Nairobi is the capital and the largest city of Kenya. It is situated near the Nairobi River, and is considered as one of the biggest and busiest city centers in Africa. The name of the city was taken from the Eastern Nilotic “Enkare Nyirobi,” which means “cool waters.” The city is populated by more than three million people, and the official language is English and Kiswahili.
What to see & do
Nairobi National Park – set on the city's southern outskirts, the Nairobi National Park (one of Africa's smallest) is Kenya's most accessible safari available. It is the only national park on earth that borders a capital city, and has unperturbed wildlife (e.g. rhinoceros) that just doesn't care about living near the hustle and the bustle of Kenya's Nairobi. The park is also called “Kifaru Ark,” a testament to holding and successfully tending to the densest concentration of black rhinoceros in the world. Along with the rhinos, lions, hyenas, gazelles, warthogs, zebras, giraffes, ostriches, and buffaloes may also be seen here, along with approximately 400 species of birds. We can't blame Kenyans from being very close to nature and caring for their wildlife, so let us just enjoy the convenience (being so near to Nairobi!) when visiting the place.
Giraffe Centre – the Giraffe Center (Centre) is one of Kenya's good news conservation stories. In 1979, Jock Leslie-Melville (Kenyan grandson of a Scottish earl) and his wife Betty began raising a baby giraffe in their Langata home. At the time, there are no more than 120 of the same species, which is quite alarming and is very near the extinction stage. The African Fund for Endangered Wildlife was just recently set-up then, but through efforts, the baby giraffe and its 120 other family members came to and has now doubled (number stands at 300) its population. Some even were successfully released into the Lake Nakuru National Park, the Mwea National Reserve, the Ruma National Park, and the Nasalot National Reserve. The giraffe center and its facilities remain and is now a popular destination for those who want to encounter the lovely animals up close. Visitors can observe, hand-feed, or even kiss one of the giraffes from a raised wooden structure – a novel experience to be tried out here.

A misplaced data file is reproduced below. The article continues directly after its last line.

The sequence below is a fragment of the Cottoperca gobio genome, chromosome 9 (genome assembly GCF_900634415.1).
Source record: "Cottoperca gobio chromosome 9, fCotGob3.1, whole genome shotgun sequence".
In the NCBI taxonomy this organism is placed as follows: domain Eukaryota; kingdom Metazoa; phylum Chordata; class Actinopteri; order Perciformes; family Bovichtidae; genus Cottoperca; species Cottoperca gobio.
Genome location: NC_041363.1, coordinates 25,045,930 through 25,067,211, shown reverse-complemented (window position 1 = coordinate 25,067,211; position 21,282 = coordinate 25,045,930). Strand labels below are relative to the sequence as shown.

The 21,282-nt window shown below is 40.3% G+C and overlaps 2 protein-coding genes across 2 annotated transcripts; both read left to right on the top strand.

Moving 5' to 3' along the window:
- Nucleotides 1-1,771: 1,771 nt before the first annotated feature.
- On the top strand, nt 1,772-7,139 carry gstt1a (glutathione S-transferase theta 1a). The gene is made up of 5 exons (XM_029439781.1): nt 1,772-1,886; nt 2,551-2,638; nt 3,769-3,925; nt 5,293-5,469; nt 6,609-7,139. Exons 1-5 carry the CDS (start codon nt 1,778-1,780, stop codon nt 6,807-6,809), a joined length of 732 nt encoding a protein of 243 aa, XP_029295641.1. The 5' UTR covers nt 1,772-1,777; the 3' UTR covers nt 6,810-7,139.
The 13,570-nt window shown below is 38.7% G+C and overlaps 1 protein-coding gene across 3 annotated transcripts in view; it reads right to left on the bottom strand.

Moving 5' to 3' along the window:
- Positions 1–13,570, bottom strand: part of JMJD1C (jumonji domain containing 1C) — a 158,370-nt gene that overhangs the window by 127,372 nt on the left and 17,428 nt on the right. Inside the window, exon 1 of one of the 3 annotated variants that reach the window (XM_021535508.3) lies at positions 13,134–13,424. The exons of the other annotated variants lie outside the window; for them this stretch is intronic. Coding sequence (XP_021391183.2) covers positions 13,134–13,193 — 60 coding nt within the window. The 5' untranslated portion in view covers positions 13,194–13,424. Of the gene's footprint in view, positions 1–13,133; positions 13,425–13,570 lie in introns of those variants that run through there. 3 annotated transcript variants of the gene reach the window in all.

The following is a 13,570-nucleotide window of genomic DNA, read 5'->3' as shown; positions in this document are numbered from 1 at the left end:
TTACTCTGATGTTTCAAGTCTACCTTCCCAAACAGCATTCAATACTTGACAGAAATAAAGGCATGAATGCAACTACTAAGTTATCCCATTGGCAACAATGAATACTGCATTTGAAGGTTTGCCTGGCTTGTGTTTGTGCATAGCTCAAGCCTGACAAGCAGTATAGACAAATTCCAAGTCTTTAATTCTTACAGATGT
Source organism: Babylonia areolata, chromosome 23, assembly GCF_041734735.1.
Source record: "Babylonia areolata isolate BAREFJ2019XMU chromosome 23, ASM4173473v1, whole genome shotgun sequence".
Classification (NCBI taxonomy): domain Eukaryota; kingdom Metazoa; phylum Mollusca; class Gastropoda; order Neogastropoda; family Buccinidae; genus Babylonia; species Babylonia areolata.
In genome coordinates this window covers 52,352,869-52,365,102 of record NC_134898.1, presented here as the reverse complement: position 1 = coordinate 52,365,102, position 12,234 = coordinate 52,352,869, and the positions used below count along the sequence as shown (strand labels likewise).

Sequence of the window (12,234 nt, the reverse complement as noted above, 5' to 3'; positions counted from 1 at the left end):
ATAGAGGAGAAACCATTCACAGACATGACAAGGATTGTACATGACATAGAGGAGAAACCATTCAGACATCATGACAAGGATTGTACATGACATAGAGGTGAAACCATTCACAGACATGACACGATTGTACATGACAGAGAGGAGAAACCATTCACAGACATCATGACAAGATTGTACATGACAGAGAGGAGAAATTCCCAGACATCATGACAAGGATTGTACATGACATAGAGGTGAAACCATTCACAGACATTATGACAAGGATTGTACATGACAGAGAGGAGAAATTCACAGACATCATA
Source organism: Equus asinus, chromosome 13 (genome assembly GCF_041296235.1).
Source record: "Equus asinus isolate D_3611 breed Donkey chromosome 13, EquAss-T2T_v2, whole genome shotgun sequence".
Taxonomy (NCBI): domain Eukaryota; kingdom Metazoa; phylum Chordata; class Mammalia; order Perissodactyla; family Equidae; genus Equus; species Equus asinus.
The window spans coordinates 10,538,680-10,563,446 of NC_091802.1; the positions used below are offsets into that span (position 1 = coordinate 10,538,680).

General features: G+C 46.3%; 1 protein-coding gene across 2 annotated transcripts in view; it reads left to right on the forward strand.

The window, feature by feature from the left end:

National Museum of Kenya – the national museum of Kenya is housed in an imposing building amid lush, leafy grounds just outside the city center. It houses a good range of cultural and natural history exhibits, along with life-size fiberglass model of pachyderm celebrity Ahmed, the massive elephant who became a symbol of Kenya at the height of the 1980s poaching crisis.
How to get around
Nairobi has notoriously bad traffic during rush hours, and much of the city grinds to a halt. Every bad driving habit too, is practiced, so if planning on renting cars, be sure to pack some patience and prudence. If not up for some stress-induced heart attack, you may just utilize the public transport system in the city, which includes taxis and buses (locally called matatu). Walking during the day is fairly easy, but not advised during the night due to the increasing number of thugs.
How to get there
The Nairobi-Jomo Kenyatta International Airport serves as the main airport of the city and of the country. It is located south-east of the Nairobi central business district, and is served by various commercial airlines, including Ethiopian, Air France, Air Kenya, British Airways, Egypt Air, Etihad Airways, Fly Emirates, Kenya Airways, KLM, Lufthansa, Qatar Airways, Swiss International Airlines, and Turkish Airlines. Kenya Airways dominates the airport here, serving regualr direct flights throughout Europe, Africa, and the Asia-Pacific region.
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